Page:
When Mental Illness 'Survival Mode' No Longer Serves You
If you are having a tough time and just got through the day today, I’m proud of you.
Sometimes simply breathing and taking it an hour, a minute or a second at a time is all you can do. There have been many, many times in my personal experience “survival mode” served a great purpose. It kept me alive.
I’m not a mental health professional, so I’m only speaking based off of my own subjective opinion and experience. However, I find the resilience of the human being to be incredible. I’ve met many amazing people who’ve been through traumas I personally couldn’t begin to fathom. Despite that, in my experience, these tend to be some of the kindest, most empathetic and wisest people I’ve encountered. I marvel at the fact humans can go through terrible things nobody should have to, and come out the other side a better version of themselves.
I feel my own traumas made me who I am today. I know it’s a cliche, but if my life was objectively “easy,” I probably wouldn’t be a writer. I probably wouldn’t have the dreams or aspirations I do. I wouldn’t have a story to tell. I wouldn’t have the level of empathy and understanding I feel that I’ve gained from those experiences. The same goes for you and your story.
I’ve struggled with depression and anxiety for the majority of my almost 24 years of living. I still fail to fully understand it, though through introspection, “self-help” books such as Claim Your Power by Mastin Kipp and therapy over the years, I’ve come to learn these illnesses, in many people’s experiences, is a “normal” response to trauma and other “abnormal” events. I feel many who haven’t personally been affected by it, or know someone close to them who has, don’t understand this. I feel alongside the stigma, people with mental illness are unfairly put in a box. Living with an illness is not the same for everyone. Not everyone benefits from the same treatment. Sometimes illnesses like depression are trauma-based. Sometimes they may have genetic roots, or a little bit of both. It all ranges in symptoms and severity. I say all of this because I feel sharing personal experiences and talking openly about mental health breaks the stigma. When we break the stigma, it helps people break out of survival mode.
Survival mode is different for everyone. I must also stress how OK it is if all you did today was breathe and just make it through the day. However, I feel there is a difference between getting stuck in maladaptive patterns, and for survival mode serving a purpose. For me personally, survival mode no longer serves a purpose. It still very much lingers as the shoddy electrician who rewired my brain and shorted a few circuits out. I do not blame the human in me —I feel survival mode is what aided in evolving the human species to what we are today. However, shutting off that primal circuit and rewiring my brain has been a very difficult journey.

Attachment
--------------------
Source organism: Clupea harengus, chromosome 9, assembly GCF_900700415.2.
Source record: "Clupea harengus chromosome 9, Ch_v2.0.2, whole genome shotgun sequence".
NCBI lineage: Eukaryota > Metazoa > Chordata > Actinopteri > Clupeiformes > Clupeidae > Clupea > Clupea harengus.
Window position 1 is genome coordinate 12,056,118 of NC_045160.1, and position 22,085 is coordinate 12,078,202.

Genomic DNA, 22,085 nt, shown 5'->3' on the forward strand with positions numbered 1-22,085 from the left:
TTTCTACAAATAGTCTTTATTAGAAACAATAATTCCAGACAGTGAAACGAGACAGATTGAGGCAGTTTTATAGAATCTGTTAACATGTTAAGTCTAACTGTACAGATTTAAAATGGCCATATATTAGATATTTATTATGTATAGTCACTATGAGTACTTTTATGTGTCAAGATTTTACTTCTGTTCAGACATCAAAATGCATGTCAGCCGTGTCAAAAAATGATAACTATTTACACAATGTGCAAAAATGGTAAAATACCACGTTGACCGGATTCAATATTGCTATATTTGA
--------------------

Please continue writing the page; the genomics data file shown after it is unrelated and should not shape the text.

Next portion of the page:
For me personally, survival mode looks like staying in bed all day. Sleeping the pain away. My home is the only place where I really, truly feel safe. I’m grateful to be able to feel safe somewhere, however, it takes a toll. It also looks like obsessing and planning for the absolute worst, irrational disaster scenario. It looks like isolating from everyone, yet also overworking myself in fear something might happen and I won’t be able to pay rent or put food in the fridge. It is also ironically having just enough energy to put on that “high-functioning” mask when out and about. It is also avoiding writing, my one true passion, because accessing that “place” feels too raw. These maladaptive coping skills have only exacerbated my depression and anxiety symptoms.
As survivors of mental illness and trauma, we are anything but weak. Therefore, we have that strength to recognize when survival mode no longer serves a purpose. Start here. Start today. Start by drinking more water. Start by walking one block every day this week, then two next week. Start by writing in a journal daily. I have been very hard on myself through this process, but one thing I’ve come to learn is any progress, no matter how slow, is good progress. Survival mode kept you alive and safe up to this point. I’m so thankful for that, because look at you — a resilient, badass human being who has risen from the ashes.
Now let’s become the best version of ourselves together.
Unsplash image by Andrew Neel